Ibsen’s The Master Builder at Yale Rep -- A Well-Constructed Production

By Amy J. Barry

While walking to our car in the parking garage and on the ride back home following opening night performance of Henrik Ibsen’s The Master Builder at Yale Rep, my friend and I found many points to continue to explore and debate about the play, the playwright’s intention, and the performance itself.
I think perhaps Ibsen was smiling somewhere, thinking that’s exactly what I hope people will do after seeing this play, translated by Paul Walsh and directed by Evan Yionoulis. Part of a cycle Ibsen wrote at the end of the 19th century, the symbolist play delves the depths of the subconscious and therefore purposefully leaves many stones unturned, turned, and ambiguously placed.
Halvard Solness is The Master Builder, a self-taught architect, who made it to the top of his profession with a combination of talent, confidence, good luck, and arrogance.
“What I’ve learned, I’ve learned on my own,” he says.
David Chandler authentically portrays the middle-aged architect with the bravura of a powerful man afraid of the future and of being replaced by the next generation, doing the best to conceal his darkest fears and painful secrets.
“It’s retribution, you see,” he says of the young. “They’re the forerunners of change.”
The Master Builder is encircled by three dramatically different women.
Solness keeps his timid bookkeeper Kaja (Irene Sofia Lucio) who is in love with him, but engaged to Ragnar Brovik (Slate Holmgren) from leaving the office, in order to keep Ragnar under his thumb, denying the talented young architect’s elderly father’s wish to see something his son has built before he dies.
Felicity Jones plays Aline, the architect’s perpetually grieving wife, with such appropriate frailness; one could imagine a breeze blowing her right off the stage.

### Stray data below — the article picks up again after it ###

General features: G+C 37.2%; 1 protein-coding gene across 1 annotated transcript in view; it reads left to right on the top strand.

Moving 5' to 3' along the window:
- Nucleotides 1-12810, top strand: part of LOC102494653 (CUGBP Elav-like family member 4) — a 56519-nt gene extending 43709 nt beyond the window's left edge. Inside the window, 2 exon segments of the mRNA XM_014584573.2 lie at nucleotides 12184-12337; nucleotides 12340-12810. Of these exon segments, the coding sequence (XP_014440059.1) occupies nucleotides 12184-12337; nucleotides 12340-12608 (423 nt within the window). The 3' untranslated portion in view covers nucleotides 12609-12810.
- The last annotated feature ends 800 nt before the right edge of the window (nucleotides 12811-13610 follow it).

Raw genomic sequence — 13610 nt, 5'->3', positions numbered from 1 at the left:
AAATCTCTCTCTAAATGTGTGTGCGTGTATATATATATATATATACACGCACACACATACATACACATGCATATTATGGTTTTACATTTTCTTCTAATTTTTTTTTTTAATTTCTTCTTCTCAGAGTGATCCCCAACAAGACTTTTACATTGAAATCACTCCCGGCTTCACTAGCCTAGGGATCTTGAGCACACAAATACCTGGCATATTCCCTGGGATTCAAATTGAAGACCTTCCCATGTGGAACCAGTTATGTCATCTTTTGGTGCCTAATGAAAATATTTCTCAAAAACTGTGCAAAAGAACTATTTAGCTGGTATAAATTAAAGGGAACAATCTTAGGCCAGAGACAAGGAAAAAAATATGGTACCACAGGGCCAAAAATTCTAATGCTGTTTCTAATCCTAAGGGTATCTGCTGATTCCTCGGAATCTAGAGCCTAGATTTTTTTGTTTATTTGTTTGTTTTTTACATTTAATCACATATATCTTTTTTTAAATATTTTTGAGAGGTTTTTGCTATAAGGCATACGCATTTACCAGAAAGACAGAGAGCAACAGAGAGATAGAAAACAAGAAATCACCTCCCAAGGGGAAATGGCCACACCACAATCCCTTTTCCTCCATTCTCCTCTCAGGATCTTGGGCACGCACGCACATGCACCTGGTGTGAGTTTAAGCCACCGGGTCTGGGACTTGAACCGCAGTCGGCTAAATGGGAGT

Following a fire that destroyed their home and indirectly the death of their twin toddlers, Solness is building a new home for them with three nurseries just like the home that burned down. Is it to represent hope for the future or simply denial of reality? But the doomful Aline, who constantly speak of her duty, cannot move on and tells her husband, “You can build as much as you like, Halvard, but you’ll never build a real home for me…it will be just as empty and desolate.”
A desperately needed shot of optimism, the spunky Hilda Wangel (Susan Heyward) appears just in time in a bright red skirt and crisp white blouse—in contrast to the black shrouded Aline—to hold The Master Builder, as she repeatedly refers to him, accountable for a promise that he made her a decade ago, when she was just 13, to make her a princess and build her a kingdom.
Heyward is delightful as the passionate young crazy-eyed free spirit, who literally challenges The Master Builder to achieve new heights and not only build a palace in the sky, but face his fears and climb a scaffold to the very top. She becomes his muse—an exciting new woman to adore and worship him in a way his wife no longer does.
The Master Builder’s fall—foreshadowed in a dramatic opening, so I’m not giving it away—is laden with ambiguity. Does is represent a fall from grace? Does is prove life is meaningless? Or is it a lesson that despite the outcome, without risk nothing worthwhile can be achieved?
The Yale Rep production is nothing short of visually stunning and perfectly complements the script. Surrealistic sets by Timothy Brown, in which lopsided sections of a house are upside down and sideways and swirling clouds are richly illuminated by Paul Whitaker’s gorgeous lighting design enhance the psychological symbolism of the play.
At times the dialogue is repetitive and rambling, the characters too metaphorical to seem real. But the themes in the play, written over a century ago, are broad enough and so much at the core of what drives and defines human beings—ambition, love, loss, hope, faith, power, and powerlessness—that combined with the freshness of the direction and staging, the overall production feels current and relevant. And it continues to raise interesting questions and engage us in conversations long after the curtains close.
The Master Builder is at Yale Repertory University Theatre, 222 York St., New Haven, through Oct. 10. For tickets and info, call 203-432-1234 or online www.yalerep.org <http://www.yalerep.org> .
This review was published in the Living section of Shore Publishing Community Newspapers on Oct. 15, 2009.

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